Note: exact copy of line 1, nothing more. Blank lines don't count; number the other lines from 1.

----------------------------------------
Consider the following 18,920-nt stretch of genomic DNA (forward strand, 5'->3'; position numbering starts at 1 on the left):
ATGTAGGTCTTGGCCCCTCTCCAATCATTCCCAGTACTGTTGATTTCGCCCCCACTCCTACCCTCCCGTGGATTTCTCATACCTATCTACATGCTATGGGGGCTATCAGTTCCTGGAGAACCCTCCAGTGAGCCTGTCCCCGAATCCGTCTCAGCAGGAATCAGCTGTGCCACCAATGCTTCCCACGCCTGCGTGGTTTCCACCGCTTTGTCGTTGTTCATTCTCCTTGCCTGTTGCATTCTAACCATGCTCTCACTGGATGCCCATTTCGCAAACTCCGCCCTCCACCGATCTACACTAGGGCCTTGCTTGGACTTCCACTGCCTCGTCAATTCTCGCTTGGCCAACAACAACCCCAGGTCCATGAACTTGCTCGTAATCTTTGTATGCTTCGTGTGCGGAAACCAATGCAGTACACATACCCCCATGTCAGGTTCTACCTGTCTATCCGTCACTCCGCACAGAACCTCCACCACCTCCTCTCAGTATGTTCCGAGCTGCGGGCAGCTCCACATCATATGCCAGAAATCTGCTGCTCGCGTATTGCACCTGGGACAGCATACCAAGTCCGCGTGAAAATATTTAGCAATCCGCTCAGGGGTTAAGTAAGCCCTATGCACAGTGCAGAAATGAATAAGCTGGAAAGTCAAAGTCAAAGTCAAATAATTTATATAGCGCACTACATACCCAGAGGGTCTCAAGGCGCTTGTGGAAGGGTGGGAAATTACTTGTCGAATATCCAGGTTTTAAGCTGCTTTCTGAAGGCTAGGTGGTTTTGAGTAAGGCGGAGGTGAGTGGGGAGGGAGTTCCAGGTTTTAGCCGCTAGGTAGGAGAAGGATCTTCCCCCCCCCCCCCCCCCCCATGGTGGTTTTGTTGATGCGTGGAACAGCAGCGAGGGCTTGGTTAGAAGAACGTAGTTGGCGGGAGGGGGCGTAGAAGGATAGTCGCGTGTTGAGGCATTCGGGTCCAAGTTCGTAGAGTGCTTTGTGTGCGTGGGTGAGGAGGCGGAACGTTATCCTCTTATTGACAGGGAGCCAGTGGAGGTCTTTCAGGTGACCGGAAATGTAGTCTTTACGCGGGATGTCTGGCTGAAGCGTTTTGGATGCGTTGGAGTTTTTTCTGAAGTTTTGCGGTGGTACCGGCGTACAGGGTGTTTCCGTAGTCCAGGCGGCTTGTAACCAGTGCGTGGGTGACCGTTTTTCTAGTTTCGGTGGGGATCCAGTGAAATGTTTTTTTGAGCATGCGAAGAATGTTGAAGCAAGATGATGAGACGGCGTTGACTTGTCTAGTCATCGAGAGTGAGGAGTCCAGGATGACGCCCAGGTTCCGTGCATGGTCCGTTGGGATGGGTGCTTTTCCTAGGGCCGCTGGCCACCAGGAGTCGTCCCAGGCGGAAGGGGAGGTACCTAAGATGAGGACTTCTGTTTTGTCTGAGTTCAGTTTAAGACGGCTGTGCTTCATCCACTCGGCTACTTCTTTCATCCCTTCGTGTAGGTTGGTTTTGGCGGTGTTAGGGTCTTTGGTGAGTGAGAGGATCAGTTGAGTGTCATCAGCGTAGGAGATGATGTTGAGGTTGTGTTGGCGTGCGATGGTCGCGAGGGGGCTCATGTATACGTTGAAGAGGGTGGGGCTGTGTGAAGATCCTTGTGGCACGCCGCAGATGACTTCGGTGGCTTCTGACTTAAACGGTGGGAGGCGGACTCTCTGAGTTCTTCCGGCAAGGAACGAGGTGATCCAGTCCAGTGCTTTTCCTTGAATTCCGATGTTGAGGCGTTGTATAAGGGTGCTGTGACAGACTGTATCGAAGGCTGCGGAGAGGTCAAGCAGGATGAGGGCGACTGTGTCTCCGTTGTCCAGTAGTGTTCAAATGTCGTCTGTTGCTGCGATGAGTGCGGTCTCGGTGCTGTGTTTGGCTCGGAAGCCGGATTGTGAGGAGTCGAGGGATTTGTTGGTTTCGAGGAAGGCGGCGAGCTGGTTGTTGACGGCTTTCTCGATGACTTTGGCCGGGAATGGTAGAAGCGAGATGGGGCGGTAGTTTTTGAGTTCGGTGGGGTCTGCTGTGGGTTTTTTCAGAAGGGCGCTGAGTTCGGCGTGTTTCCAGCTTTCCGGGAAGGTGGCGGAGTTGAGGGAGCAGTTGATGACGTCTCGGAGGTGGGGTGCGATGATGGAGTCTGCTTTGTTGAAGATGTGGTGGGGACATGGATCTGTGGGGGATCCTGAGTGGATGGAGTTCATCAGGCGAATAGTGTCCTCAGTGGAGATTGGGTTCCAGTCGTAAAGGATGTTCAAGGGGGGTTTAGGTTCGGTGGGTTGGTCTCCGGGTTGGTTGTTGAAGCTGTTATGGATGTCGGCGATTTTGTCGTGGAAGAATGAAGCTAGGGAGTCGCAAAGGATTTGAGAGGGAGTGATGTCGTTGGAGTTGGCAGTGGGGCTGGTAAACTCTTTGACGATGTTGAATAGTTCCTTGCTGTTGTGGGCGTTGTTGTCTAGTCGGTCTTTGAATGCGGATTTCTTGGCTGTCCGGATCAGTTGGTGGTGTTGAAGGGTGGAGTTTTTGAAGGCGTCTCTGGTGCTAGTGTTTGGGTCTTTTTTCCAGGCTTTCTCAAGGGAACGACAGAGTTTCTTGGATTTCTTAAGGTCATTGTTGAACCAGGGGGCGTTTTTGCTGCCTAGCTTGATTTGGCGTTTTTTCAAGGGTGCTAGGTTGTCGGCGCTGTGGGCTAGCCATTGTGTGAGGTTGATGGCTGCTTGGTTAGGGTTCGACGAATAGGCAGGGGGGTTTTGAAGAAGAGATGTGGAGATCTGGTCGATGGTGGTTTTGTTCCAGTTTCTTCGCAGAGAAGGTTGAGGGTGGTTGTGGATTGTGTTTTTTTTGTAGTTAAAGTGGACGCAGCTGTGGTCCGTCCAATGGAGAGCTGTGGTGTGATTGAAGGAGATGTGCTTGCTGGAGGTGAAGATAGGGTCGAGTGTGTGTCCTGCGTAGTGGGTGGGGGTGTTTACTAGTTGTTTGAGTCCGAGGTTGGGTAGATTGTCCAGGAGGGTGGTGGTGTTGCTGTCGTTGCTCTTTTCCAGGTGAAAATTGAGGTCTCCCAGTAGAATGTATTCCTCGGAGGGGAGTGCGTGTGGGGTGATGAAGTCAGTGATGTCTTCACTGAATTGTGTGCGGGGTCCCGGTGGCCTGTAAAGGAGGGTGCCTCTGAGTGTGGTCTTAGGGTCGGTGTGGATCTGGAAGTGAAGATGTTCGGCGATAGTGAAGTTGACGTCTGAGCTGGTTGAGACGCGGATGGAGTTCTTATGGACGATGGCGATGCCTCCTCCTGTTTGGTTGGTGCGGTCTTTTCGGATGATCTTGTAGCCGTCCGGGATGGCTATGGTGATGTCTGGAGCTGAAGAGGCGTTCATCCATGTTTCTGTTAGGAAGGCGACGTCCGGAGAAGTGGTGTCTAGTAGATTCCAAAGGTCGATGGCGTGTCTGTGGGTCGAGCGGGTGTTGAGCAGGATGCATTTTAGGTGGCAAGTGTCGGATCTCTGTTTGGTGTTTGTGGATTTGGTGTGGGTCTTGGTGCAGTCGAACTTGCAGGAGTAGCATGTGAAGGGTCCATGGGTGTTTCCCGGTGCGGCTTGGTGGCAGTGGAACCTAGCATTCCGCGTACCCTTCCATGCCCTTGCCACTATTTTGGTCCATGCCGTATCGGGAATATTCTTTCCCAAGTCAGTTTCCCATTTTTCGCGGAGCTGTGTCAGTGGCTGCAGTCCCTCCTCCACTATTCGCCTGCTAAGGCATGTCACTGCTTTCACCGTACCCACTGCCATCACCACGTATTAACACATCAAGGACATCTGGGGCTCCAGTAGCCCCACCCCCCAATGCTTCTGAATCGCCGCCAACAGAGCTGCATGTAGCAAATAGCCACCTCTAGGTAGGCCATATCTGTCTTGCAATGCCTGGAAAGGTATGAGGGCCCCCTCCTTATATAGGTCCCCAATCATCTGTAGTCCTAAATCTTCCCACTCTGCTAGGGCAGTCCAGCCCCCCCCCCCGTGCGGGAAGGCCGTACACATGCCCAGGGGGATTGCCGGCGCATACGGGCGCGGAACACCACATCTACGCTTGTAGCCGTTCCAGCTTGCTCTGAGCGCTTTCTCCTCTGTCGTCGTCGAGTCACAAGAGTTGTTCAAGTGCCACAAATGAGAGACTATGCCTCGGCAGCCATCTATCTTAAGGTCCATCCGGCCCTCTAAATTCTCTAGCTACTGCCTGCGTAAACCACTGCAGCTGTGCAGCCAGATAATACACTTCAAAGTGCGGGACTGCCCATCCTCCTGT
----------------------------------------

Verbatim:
Consider the following 18,920-nt stretch of genomic DNA (forward strand, 5'->3'; position numbering starts at 1 on the left):